Belgian Waffles: As you wander the stalls of Brussels Christmas market, you’re bound to come across the irresistible scent of freshly cooked Belgian waffles. These are unlike any other waffles you’ve tasted. Crisp on the outside and fluffy on the inside, they are often topped with a variety of indulgent toppings, like whipped cream, chocolate sauce, and fresh fruits.
Frites: A visit to Brussels isn’t complete without trying the iconic frites. At the Christmas market, you’ll find stalls serving these crunchy-on-the-outside, soft-on-the-inside chips, traditionally served in a cone with a dollop of mayonnaise on top. They make for a comforting snack on a chilly winter evening.
Mitraillette: This local speciality is essentially a sandwich, but with a Belgian twist. Filled with a baguette, fried meat, and a generous portion of frites, the mitraillette is then topped off with a sauce of your choice. It’s a satisfying, hearty dish perfect for keeping the cold at bay.
Belgian Chocolates: Renowned worldwide, Belgian chocolates are a sweet lover’s dream. At the market, you’ll find a wide array of these exquisite delicacies in the form of pralines, truffles, and even hot chocolate drinks.
Gluhwein: To warm yourself up, get your hands on a cup of gluhwein. This mulled wine, steeped with spices and served hot, is a Christmas market staple and an international favourite.
Boudin: Sausages are popular across European Christmas markets, and in Brussels, you’ll often see boudin, a local variety. These sausages come in white or black versions and are often served with apples or mashed potatoes.
Oliebollen: While not native to Belgium, Oliebollen are a delicious Dutch treat you might find at the Brussels Christmas market. These deep-fried dough balls, dusted with powdered sugar, make a delectable sweet treat.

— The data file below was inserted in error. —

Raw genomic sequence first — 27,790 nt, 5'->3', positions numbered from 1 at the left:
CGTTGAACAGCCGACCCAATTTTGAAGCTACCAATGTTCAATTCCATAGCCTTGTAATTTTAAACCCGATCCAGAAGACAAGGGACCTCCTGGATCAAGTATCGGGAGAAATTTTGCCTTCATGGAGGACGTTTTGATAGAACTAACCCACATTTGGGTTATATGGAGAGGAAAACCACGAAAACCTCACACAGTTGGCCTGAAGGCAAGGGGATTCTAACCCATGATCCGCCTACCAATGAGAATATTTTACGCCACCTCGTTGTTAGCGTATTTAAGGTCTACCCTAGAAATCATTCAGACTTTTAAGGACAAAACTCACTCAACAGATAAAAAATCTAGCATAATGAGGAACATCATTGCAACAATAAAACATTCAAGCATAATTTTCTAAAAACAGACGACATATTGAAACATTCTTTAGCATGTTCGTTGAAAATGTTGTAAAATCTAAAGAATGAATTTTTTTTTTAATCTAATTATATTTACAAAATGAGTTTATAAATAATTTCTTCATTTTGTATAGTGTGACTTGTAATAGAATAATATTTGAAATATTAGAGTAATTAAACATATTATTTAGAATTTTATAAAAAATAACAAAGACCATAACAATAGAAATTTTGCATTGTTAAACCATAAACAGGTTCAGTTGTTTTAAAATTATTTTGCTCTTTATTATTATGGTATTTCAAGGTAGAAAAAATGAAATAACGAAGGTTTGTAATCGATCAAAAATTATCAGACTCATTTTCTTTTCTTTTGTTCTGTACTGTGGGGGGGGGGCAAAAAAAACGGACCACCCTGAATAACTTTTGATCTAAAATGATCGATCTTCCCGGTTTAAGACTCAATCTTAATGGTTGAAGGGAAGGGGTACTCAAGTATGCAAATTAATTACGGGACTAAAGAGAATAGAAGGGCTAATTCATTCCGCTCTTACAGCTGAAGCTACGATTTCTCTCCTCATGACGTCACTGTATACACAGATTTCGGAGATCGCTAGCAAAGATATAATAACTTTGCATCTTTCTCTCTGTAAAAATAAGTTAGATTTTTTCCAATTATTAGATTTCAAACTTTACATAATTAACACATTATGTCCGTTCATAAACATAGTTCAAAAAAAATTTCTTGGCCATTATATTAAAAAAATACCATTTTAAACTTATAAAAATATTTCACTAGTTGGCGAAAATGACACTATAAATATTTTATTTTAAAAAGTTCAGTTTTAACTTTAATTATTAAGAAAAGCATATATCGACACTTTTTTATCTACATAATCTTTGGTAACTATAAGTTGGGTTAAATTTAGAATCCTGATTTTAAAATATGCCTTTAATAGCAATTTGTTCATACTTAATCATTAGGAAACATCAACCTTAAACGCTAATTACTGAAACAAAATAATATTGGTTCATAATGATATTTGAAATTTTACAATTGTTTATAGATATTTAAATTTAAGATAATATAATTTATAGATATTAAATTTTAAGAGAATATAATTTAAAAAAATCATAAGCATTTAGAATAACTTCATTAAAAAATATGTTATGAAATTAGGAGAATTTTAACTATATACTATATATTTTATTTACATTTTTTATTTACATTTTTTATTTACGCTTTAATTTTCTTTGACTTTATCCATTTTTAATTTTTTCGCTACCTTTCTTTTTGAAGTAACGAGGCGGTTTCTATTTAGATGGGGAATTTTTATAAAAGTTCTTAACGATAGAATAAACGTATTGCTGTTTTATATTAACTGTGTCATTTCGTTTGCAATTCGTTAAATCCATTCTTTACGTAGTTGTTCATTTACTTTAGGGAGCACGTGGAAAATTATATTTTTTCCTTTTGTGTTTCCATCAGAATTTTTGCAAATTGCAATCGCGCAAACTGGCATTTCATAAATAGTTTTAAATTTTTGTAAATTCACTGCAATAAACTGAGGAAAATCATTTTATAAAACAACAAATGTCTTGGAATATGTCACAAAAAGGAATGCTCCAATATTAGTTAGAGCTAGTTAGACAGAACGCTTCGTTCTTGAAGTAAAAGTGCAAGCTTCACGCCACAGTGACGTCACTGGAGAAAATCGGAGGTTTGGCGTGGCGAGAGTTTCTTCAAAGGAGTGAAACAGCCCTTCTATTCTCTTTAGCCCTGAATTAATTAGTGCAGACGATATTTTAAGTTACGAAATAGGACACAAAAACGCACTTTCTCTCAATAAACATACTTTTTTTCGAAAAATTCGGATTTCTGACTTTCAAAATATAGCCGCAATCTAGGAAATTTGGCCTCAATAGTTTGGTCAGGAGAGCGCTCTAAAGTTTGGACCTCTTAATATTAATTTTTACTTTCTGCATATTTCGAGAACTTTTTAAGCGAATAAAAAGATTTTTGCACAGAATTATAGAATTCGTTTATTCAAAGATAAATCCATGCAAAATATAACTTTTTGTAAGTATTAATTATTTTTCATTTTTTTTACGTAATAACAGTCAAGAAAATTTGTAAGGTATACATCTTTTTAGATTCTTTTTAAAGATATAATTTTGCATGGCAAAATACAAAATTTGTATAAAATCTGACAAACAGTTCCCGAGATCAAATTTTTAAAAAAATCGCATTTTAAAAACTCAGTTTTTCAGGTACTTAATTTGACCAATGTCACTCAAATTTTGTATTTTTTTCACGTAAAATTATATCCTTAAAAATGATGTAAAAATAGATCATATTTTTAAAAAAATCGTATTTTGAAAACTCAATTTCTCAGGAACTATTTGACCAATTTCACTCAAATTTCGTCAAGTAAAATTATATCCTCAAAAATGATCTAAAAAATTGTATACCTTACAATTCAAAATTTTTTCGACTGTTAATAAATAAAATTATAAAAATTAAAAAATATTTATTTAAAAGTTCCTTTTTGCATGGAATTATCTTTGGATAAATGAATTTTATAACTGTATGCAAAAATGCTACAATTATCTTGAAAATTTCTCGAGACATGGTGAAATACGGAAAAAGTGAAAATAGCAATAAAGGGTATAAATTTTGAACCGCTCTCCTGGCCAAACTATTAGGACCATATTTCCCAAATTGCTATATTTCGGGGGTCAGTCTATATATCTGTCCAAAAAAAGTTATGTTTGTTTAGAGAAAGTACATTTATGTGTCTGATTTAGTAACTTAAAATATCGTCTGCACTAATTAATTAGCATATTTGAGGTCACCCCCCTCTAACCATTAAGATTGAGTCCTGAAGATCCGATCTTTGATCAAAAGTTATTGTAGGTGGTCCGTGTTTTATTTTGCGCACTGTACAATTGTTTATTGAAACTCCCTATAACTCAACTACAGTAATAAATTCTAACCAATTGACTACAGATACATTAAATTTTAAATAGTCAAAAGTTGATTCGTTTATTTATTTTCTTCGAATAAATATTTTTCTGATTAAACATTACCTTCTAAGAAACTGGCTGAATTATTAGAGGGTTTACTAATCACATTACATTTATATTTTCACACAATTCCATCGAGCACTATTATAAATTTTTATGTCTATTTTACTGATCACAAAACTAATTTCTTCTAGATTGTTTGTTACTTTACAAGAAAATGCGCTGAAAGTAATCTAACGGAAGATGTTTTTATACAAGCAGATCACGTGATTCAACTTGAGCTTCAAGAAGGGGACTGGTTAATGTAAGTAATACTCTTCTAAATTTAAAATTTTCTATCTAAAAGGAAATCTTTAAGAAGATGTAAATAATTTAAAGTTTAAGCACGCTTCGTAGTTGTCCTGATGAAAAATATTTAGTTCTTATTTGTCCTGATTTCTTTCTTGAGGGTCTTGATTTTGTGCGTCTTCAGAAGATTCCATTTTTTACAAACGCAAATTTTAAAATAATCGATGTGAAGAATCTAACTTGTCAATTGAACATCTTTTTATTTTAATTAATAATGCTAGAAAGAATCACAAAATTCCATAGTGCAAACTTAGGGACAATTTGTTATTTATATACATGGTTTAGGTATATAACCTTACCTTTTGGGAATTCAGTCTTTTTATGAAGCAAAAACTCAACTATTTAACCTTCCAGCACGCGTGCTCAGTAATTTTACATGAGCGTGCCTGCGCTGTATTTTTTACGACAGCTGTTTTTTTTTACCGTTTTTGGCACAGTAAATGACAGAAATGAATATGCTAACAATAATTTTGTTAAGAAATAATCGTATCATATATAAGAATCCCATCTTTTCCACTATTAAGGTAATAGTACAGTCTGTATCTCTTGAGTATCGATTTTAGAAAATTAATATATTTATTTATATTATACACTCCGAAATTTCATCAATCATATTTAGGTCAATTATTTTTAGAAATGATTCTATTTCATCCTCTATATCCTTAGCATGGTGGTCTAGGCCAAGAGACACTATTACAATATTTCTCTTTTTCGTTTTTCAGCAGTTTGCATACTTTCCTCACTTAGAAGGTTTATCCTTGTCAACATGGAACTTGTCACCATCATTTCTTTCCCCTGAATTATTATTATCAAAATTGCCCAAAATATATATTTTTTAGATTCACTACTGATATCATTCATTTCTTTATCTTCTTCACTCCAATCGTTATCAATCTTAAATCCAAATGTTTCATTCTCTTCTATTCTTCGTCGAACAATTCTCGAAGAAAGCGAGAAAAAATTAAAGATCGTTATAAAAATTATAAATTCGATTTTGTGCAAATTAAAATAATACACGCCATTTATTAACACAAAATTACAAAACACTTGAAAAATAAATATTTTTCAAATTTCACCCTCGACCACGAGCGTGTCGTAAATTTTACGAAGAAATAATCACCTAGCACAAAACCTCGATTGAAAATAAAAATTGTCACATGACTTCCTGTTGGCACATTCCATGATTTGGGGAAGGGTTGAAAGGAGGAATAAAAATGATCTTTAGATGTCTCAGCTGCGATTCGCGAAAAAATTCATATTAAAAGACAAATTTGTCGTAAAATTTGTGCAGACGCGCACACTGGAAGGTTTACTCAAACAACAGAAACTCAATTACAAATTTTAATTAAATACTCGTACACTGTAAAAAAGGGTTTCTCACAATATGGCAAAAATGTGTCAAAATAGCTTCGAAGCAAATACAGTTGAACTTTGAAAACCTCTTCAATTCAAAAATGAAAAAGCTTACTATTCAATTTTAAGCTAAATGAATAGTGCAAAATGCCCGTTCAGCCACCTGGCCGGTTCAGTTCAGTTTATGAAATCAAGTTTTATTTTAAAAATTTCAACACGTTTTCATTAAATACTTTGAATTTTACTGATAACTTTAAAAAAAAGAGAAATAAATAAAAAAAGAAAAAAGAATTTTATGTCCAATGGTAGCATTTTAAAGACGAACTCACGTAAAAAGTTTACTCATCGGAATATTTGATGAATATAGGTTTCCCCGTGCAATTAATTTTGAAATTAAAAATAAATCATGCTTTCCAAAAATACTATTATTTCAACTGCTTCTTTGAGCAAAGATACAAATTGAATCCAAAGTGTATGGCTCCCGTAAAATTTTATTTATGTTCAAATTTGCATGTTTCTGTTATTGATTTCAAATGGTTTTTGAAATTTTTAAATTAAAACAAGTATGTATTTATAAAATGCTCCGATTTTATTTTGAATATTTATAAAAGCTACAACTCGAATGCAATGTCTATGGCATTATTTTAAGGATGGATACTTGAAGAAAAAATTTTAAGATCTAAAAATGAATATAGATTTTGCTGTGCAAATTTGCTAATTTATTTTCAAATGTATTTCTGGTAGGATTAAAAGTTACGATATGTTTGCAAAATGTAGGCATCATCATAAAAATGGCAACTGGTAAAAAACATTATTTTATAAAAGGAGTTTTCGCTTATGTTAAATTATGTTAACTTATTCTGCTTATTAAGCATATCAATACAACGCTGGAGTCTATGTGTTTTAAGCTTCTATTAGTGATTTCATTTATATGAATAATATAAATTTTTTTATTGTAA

Each stall is a new opportunity to discover the flavours of Brussels and further afield, so don’t be afraid to try something new. Who knows, you might find your new favourite holiday treat.
What to Buy
Artisanal Belgian Chocolates: At the Christmas markets in Brussels, you’ll find beautifully crafted Belgian chocolates. These aren’t your regular supermarket chocolates but intricate confections made by skilled chocolatiers. Presented in decorative boxes, they make for an indulgent treat or a lovely gift.
Handmade Lace: Brussels is famed for its delicate, handmade lace. The market stalls often carry an assortment of lace items, from doilies to scarves and more. Each piece showcases the intricate craftsmanship and tradition that has made Brussels lace renowned worldwide.
Craft Beers: Belgium is known for its rich beer culture, and the Christmas market in Brussels doesn’t disappoint. You can find a selection of locally brewed craft beers, ranging from the famous Trappist beers to lesser-known but equally delicious varieties. These make a unique gift for beer lovers or a tasty memento of your trip.
Local Artwork: Look out for stalls showcasing artwork from local artists. Whether it’s a painting capturing Brussels’ beautiful streets or a quirky sculpture, buying local artwork supports the city’s creatives and gives you a unique piece to remember your visit.